Safe Zone Report: When Parents Argue

Twenty-two youth attended the forum, ten of whom were guests invited by youth from The Know. In a brief survey conducted during the forum:

  • 91% have seen their parents/guardian argue more than once.
  • 36% have seen their parents/guardian fight physically more than once.
  • 45% said their parents/guardian usually fight/argue in front of them.
  • 41% said their parents/guardian usually fight/argue behind closed doors.
  • 32% said they have had to step in during a verbal fight between their parents/guardian.
  • 18% said they have had to step in during a physical fight between their parents/guardian.
  • 50% said during arguments/fights, they usually take their mom’s side.
  • 9% said during arguments/fights, they usually take their dad’s side.
  • 18% said they have had to comfort blings as a result of their parents/guardian fighting.
  • 32% said they usually leave the house when their parents/guardian argue and fight.
  • 41% said their parents are separated and/or divorced.
  • 55% said they have friends whose parents argue and fight more than once.

The youth pointed out that the majority of arguments occur over disagreements about money, the children’s conduct, infidelity, and home maintenance tasks, among a variety of other issues. While the youth agreed that sometimes arguments can help parents vent and express themselves, most arguments tend to get out of hand and only make things worse.

In assessing the survey results, youth shared stories about physical fights and leaving the house. One youth explained how she has often had to use herself as a shield so that her mother would not physically hurt her father, while another youth explained (after the forum) that whenever his parents fought, he would leave the house to abuse drugs.

In an activity called “I Hate It When You Guys Argue!” the youth had the opportunity to openly express their pain and frustration, which as a result, brought almost everyone in the room to tears. The outline of a person was drawn on a large piece of paper and posted on the wall. The youth were encouraged to walk up to the outline and speak to it as if it were their parent, and the first words would be, “I hate it when you guys argue.” The youth faced the paper with his/her back to the group, while the group listened, observed, and provided moral support.

[pullquote_right]The youth had the opportunity to openly express their pain and frustration which brought almost everyone in the room to tears.[/pullquote_right]

All the participants who went up to “speak to their parent(s)” became very emotional which revealed they were in a lot of pain:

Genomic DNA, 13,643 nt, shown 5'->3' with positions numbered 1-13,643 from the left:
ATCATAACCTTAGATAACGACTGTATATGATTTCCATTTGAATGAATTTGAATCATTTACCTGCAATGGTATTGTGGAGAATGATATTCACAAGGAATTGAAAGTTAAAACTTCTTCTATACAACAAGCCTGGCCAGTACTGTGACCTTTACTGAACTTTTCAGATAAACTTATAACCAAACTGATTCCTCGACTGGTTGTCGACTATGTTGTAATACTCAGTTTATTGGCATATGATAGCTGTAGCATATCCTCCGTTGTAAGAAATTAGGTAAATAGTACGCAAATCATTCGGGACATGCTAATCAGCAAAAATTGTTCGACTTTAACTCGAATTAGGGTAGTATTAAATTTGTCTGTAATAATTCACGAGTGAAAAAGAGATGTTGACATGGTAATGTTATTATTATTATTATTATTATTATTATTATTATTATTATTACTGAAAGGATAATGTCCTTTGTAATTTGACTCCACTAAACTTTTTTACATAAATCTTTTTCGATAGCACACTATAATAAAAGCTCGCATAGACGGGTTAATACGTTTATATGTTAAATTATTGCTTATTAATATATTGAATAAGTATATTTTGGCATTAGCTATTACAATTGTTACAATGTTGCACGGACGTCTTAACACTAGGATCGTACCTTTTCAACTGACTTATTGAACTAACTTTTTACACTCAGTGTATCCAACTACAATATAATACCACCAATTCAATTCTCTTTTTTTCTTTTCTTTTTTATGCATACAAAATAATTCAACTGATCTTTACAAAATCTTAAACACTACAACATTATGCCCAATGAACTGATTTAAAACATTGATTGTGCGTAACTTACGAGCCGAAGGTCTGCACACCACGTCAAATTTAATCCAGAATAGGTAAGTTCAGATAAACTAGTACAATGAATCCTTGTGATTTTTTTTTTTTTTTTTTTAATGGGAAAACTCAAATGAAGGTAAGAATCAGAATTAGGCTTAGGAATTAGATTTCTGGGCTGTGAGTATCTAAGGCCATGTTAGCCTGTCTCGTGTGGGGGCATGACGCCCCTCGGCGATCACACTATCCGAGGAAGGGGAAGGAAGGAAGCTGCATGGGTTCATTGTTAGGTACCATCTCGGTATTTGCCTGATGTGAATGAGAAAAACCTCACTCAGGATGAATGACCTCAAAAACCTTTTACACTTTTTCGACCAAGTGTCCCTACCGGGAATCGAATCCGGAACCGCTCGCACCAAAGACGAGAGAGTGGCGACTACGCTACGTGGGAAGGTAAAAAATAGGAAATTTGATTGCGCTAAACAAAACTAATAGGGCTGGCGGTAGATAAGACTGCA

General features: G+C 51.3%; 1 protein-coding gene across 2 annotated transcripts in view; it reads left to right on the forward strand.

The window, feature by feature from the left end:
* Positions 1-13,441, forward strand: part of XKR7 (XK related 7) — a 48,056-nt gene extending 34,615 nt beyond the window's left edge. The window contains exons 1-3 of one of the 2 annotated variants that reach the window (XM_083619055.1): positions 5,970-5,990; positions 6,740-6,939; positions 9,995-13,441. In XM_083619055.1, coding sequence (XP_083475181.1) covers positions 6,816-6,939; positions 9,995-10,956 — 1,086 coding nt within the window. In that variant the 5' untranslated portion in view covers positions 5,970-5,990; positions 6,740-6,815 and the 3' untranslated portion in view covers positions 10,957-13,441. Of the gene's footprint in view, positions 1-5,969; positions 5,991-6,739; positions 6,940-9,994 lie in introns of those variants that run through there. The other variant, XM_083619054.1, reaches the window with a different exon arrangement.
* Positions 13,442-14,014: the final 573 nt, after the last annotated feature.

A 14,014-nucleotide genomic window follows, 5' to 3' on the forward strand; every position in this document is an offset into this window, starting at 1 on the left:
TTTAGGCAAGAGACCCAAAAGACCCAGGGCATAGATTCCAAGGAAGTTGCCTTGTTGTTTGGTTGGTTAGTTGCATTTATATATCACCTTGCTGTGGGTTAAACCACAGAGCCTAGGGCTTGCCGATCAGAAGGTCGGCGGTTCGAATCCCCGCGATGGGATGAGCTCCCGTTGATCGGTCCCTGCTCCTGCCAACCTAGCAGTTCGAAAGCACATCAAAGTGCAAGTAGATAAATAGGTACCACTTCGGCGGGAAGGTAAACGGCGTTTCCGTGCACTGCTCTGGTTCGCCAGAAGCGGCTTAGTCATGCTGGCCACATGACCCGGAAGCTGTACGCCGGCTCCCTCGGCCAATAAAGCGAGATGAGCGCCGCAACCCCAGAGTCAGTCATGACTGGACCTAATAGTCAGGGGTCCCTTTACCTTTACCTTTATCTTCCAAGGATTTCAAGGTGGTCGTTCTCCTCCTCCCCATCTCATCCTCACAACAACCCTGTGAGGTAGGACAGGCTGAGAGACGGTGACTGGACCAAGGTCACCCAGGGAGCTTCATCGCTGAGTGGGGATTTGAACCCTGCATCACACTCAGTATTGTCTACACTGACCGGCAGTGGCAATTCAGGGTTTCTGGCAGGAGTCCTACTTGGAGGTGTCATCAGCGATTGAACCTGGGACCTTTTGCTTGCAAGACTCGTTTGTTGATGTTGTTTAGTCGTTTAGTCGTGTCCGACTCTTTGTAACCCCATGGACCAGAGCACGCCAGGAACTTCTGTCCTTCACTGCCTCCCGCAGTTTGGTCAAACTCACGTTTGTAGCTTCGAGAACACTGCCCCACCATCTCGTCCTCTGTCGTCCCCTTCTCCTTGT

• One participant mentioned that she became afraid when her father began leaving in the middle of night that she and her sisters would sleep by the door to make sure he could not leave, or to wait for him to come back.
  • Another participant expressed pain and anger toward her mother for not being strong enough to stand up against her stepfather, who is committing infidelity.
  • Another participant was upset at her mother for mistreating her father, who is sick and aging.
  • A last participant expressed that she and her younger brother hide in their rooms because they hate when arguments happen, and that someday, she plans to leave home and take her brother with her.

The powerful testimonies of these participants resonated for everyone. It was clear that many young people experienced pain and stress daily as a result of the adults in the household who fight and argue too much.

To that end, the youth developed a 7-Point Manifesto for parents who need to heed the advice and concerns of young people:

  1. Think about us.
  2. Think twice—is the argument really worth it?
  3. Be committed to one another.
  4. Don’t go and on (when you argue)—leave the past behind.
  5. Don’t argue, but if you do, try to argue with a smile (at least).
  6. Don’t get physical, no matter what.
  7. Compromise.
The kNOw Youth Media
The kNOw works to support and equip young people with the journalism and advocacy skills they need to tell their stories and the stories of their communities.

In 2006, over 25 youth began participating in weekly after-school writing workshops where they congregated in the hallway of a two-story building in West Fresno and learned the essentials of creating media and telling their stories. The group evolved over the next five years and is now proudly recognized as The kNOw Youth Media.

Through our program, we create opportunities for our youth participants, who in turn create long-term positive change in their communities. Our approach weaves youth development and youth media innovation to produce our biannual youth publication, multimedia projects, and community forums.

The kNOw began as a project of New America Media, which was the country’s first and largest national collaboration and advocate of 2000 ethnic news organizations. In 2018 The kNOw became a project of Youth Leadership Institute.

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